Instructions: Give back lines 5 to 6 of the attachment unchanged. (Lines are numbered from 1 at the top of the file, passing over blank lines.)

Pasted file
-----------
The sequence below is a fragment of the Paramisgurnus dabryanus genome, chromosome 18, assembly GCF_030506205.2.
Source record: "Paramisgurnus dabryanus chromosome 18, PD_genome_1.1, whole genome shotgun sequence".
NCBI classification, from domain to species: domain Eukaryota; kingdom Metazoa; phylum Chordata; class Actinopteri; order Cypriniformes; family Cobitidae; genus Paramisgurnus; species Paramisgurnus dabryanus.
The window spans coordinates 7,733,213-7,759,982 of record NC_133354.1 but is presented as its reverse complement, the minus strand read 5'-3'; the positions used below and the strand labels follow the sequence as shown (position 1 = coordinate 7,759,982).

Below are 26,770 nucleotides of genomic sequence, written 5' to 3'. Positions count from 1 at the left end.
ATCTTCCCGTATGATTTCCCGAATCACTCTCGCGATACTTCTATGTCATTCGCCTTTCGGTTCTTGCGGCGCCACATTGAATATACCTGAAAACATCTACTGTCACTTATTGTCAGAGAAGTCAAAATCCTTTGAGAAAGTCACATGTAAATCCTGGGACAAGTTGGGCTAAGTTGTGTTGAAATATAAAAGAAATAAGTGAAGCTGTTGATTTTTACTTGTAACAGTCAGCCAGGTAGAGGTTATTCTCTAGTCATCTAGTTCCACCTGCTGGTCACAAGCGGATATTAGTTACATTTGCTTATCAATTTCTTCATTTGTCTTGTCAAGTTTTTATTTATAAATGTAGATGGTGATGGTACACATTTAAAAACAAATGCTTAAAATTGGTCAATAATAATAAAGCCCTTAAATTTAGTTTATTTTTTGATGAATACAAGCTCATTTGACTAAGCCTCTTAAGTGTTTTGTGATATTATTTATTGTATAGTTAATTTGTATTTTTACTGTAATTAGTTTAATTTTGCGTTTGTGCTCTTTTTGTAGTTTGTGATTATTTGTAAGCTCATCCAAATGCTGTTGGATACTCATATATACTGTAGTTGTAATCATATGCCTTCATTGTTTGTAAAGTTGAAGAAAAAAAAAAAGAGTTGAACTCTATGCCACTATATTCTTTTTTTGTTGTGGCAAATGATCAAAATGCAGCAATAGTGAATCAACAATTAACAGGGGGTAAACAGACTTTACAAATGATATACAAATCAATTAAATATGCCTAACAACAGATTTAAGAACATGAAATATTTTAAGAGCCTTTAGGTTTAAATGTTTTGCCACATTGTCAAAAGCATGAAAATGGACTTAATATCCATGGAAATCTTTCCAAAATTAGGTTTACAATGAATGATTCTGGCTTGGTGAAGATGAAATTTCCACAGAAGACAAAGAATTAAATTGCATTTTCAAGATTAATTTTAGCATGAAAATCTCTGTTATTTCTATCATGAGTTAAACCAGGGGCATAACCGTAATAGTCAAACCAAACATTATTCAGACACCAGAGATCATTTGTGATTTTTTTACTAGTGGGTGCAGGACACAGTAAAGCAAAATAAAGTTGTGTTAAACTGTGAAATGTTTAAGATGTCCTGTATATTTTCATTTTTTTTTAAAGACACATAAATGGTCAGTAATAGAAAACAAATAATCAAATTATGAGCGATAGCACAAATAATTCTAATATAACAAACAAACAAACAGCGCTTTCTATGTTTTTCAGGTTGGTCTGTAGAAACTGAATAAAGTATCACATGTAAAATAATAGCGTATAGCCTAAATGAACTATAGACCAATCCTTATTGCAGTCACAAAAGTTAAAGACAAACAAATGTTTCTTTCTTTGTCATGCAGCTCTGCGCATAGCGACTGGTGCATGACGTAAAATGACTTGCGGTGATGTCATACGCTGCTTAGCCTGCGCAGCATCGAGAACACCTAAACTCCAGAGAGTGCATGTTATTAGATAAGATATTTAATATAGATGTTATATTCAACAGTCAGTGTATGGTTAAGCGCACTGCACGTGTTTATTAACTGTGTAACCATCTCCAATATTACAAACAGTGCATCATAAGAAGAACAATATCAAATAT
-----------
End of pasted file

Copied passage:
Below are 26,770 nucleotides of genomic sequence, written 5' to 3'. Positions count from 1 at the left end.
ATCTTCCCGTATGATTTCCCGAATCACTCTCGCGATACTTCTATGTCATTCGCCTTTCGGTTCTTGCGGCGCCACATTGAATATACCTGAAAACATCTACTGTCACTTATTGTCAGAGAAGTCAAAATCCTTTGAGAAAGTCACATGTAAATCCTGGGACAAGTTGGGCTAAGTTGTGTTGAAATATAAAAGAAATAAGTGAAGCTGTTGATTTTTACTTGTAACAGTCAGCCAGGTAGAGGTTATTCTCTAGTCATCTAGTTCCACCTGCTGGTCACAAGCGGATATTAGTTACATTTGCTTATCAATTTCTTCATTTGTCTTGTCAAGTTTTTATTTATAAATGTAGATGGTGATGGTACACATTTAAAAACAAATGCTTAAAATTGGTCAATAATAATAAAGCCCTTAAATTTAGTTTATTTTTTGATGAATACAAGCTCATTTGACTAAGCCTCTTAAGTGTTTTGTGATATTATTTATTGTATAGTTAATTTGTATTTTTACTGTAATTAGTTTAATTTTGCGTTTGTGCTCTTTTTGTAGTTTGTGATTATTTGTAAGCTCATCCAAATGCTGTTGGATACTCATATATACTGTAGTTGTAATCATATGCCTTCATTGTTTGTAAAGTTGAAGAAAAAAAAAAAGAGTTGAACTCTATGCCACTATATTCTTTTTTTGTTGTGGCAAATGATCAAAATGCAGCAATAGTGAATCAACAATTAACAGGGGGTAAACAGACTTTACAAATGATATACAAATCAATTAAATATGCCTAACAACAGATTTAAGAACATGAAATATTTTAAGAGCCTTTAGGTTTAAATGTTTTGCCACATTGTCAAAAGCATGAAAATGGACTTAATATCCATGGAAATCTTTCCAAAATTAGGTTTACAATGAATGATTCTGGCTTGGTGAAGATGAAATTTCCACAGAAGACAAAGAATTAAATTGCATTTTCAAGATTAATTTTAGCATGAAAATCTCTGTTATTTCTATCATGAGTTAAACCAGGGGCATAACCGTAATAGTCAAACCAAACATTATTCAGACACCAGAGATCATTTGTGATTTTTTTACTAGTGGGTGCAGGACACAGTAAAGCAAAATAAAGTTGTGTTAAACTGTGAAATGTTTAAGATGTCCTGTATATTTTCATTTTTTTTTAAAGACACATAAATGGTCAGTAATAGAAAACAAATAATCAAATTATGAGCGATAGCACAAATAATTCTAATATAACAAACAAACAAACAGCGCTTTCTATGTTTTTCAGGTTGGTCTGTAGAAACTGAATAAAGTATCACATGTAAAATAATAGCGTATAGCCTAAATGAACTATAGACCAATCCTTATTGCAGTCACAAAAGTTAAAGACAAACAAATGTTTCTTTCTTTGTCATGCAGCTCTGCGCATAGCGACTGGTGCATGACGTAAAATGACTTGCGGTGATGTCATACGCTGCTTAGCCTGCGCAGCATCGAGAACACCTAAACTCCAGAGAGTGCATGTTATTAGATAAGATATTTAATATAGATGTTATATTCAACAGTCAGTGTATGGTTAAGCGCACTGCACGTGTTTATTAACTGTGTAACCATCTCCAATATTACAAACAGTGCATCATAAGAAGAACAATATCAAATAT